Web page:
and burdens of mature life, when they became aware of their own weakness, they lost their peace, they let go of their precious self-respect, and it became impossible for them to “believe”. That is to say, it became impossible for them to comfort themselves, to reassure themselves, with the images and concepts that they found reassuring in childhood. Place no hope in the feeling of assurance, in spiritual comfort. You may well have to get along without this. Place no hope in the inspirational preachers of Christian sunshine, who are able to pick you up and set you back on your feet and make you feel good for three or four days – until you fold up and collapse into despair. Self-confidence is a precious natural gift, a sign of health. But it is not the same thing as faith. Faith is much deeper, and it must be deep enough to subsist when we are weak, when we are sick, when our self-confidence is gone, when our self-respect is gone. I do not mean that faith only functions when we are otherwise in a state of collapse. But true faith must be able to go on even when everything else is taken away from us. Only a humble man is able to accept faith on these terms, so completely without reservation that he is glad of it in its pure state, and welcomes it happily even when nothing else comes with it, and when everything else is taken away.
In the end the contemplative suffers the anguish of realizing that he no longer knows what God is. He may or may not mercifully realize that, after all, this is a great gain, because God is not a “what,” not a “thing”. That is precisely one of the essential characteristics of contemplative experience. It sees that there is no “what” that can be called God. There is “no such thing” as God because God is neither a “what” nor a “thing”, but a pure “Who”. He is the “Thou” before whom our inmost “I” springs into awareness. He is the I Am, before whom with our own most personal and inalienable voice, we echo “I am.”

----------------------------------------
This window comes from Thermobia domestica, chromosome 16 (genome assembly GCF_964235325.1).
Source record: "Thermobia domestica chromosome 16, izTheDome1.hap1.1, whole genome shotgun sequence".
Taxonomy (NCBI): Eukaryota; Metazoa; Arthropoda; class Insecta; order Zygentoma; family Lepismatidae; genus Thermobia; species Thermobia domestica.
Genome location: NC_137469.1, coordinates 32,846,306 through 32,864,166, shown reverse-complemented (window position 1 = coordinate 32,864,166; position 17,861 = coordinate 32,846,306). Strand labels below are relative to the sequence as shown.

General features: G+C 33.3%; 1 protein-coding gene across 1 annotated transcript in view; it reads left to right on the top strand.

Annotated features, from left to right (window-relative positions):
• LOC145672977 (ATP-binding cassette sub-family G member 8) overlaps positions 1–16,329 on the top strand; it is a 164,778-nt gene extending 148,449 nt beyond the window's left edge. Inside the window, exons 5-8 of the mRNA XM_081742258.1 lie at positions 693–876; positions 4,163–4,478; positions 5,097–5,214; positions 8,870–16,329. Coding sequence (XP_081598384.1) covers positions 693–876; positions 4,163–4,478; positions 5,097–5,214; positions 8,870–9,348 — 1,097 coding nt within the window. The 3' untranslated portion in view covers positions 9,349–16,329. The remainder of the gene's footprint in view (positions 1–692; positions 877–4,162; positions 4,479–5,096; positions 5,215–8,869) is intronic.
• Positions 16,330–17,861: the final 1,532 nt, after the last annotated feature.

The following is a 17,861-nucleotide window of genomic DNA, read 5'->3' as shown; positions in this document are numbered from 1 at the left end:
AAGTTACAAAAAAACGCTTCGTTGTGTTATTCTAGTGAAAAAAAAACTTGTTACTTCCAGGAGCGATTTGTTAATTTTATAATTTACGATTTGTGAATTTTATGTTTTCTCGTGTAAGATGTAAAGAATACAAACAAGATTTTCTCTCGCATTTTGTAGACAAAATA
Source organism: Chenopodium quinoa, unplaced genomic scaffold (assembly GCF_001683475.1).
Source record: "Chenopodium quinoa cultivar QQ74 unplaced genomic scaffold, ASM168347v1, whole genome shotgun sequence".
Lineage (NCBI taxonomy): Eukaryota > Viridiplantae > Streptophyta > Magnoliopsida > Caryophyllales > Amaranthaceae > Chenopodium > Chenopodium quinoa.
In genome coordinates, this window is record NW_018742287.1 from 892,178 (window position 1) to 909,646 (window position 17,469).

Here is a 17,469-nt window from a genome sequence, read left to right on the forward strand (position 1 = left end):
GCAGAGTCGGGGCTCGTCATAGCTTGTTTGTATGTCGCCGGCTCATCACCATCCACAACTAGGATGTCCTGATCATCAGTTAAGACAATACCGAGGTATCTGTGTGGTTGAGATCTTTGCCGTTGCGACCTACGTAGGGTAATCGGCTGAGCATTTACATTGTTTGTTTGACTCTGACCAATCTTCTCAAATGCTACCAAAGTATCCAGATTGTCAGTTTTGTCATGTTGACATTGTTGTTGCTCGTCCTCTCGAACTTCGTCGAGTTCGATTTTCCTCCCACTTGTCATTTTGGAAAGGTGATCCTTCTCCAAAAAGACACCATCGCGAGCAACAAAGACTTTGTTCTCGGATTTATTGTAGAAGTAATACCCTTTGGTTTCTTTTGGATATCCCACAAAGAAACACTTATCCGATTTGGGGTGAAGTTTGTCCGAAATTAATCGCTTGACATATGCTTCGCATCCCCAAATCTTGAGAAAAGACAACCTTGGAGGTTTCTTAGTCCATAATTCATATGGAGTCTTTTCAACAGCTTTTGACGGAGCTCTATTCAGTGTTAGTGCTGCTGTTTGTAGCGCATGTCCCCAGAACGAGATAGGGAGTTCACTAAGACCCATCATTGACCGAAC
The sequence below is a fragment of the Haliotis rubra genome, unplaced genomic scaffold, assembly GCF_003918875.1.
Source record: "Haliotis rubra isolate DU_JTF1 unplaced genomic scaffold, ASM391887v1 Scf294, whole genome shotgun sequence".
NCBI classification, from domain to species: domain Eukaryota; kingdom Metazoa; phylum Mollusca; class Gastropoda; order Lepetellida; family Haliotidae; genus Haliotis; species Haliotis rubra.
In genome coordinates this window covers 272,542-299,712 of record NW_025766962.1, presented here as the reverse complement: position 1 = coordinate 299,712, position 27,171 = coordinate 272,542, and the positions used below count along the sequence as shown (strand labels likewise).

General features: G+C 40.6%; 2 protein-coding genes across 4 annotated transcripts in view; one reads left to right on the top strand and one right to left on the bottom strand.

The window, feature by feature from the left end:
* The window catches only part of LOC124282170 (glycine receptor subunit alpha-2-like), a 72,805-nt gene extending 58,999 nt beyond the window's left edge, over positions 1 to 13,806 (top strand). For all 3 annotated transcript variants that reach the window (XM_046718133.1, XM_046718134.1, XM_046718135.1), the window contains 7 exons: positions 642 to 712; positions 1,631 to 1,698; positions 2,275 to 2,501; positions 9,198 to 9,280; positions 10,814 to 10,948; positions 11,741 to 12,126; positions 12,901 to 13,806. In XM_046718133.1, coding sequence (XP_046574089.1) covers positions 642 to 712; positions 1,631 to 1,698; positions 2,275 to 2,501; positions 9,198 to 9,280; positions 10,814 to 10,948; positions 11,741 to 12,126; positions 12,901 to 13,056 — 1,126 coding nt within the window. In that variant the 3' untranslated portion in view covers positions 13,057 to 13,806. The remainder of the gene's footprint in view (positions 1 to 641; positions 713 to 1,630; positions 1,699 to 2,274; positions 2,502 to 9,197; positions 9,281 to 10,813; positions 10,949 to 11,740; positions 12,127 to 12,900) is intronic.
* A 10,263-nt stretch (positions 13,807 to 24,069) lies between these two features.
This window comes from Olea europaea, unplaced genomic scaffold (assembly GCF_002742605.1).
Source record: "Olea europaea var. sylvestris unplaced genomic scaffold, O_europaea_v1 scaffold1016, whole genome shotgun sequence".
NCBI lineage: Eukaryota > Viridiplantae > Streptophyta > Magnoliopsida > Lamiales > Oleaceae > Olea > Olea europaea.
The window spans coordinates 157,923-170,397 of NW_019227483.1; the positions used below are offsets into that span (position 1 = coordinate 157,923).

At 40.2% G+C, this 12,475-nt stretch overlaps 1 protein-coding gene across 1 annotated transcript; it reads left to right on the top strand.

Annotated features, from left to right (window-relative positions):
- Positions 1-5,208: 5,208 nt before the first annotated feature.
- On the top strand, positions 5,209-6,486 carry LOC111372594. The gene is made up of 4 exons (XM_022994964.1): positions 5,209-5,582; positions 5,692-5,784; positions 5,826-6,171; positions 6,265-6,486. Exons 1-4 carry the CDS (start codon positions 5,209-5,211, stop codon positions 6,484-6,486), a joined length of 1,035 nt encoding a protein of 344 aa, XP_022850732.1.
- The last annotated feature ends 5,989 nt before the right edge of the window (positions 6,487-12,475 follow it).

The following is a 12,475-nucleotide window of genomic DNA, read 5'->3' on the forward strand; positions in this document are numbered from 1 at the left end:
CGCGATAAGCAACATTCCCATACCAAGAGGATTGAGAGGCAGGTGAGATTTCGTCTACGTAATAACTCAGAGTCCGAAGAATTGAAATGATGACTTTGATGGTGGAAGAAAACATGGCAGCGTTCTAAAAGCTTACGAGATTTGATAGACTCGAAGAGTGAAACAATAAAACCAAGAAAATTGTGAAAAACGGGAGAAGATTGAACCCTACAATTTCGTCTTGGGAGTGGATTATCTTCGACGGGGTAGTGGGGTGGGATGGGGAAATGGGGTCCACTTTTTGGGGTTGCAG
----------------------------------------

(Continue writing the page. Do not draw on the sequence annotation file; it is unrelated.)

The “spiritual life” is then the perfectly balanced life in which the body with its passions and instincts, the mind with its reasoning and its obedience to principle, and the spirit with its passive illumination by the Light and Love of God, form one complete man who is in God and with God and from God and for God. One man in whom God is all in all. One man in whom God carries out His own will without obstacle.
Thomas Merton from New Seeds of Contemplation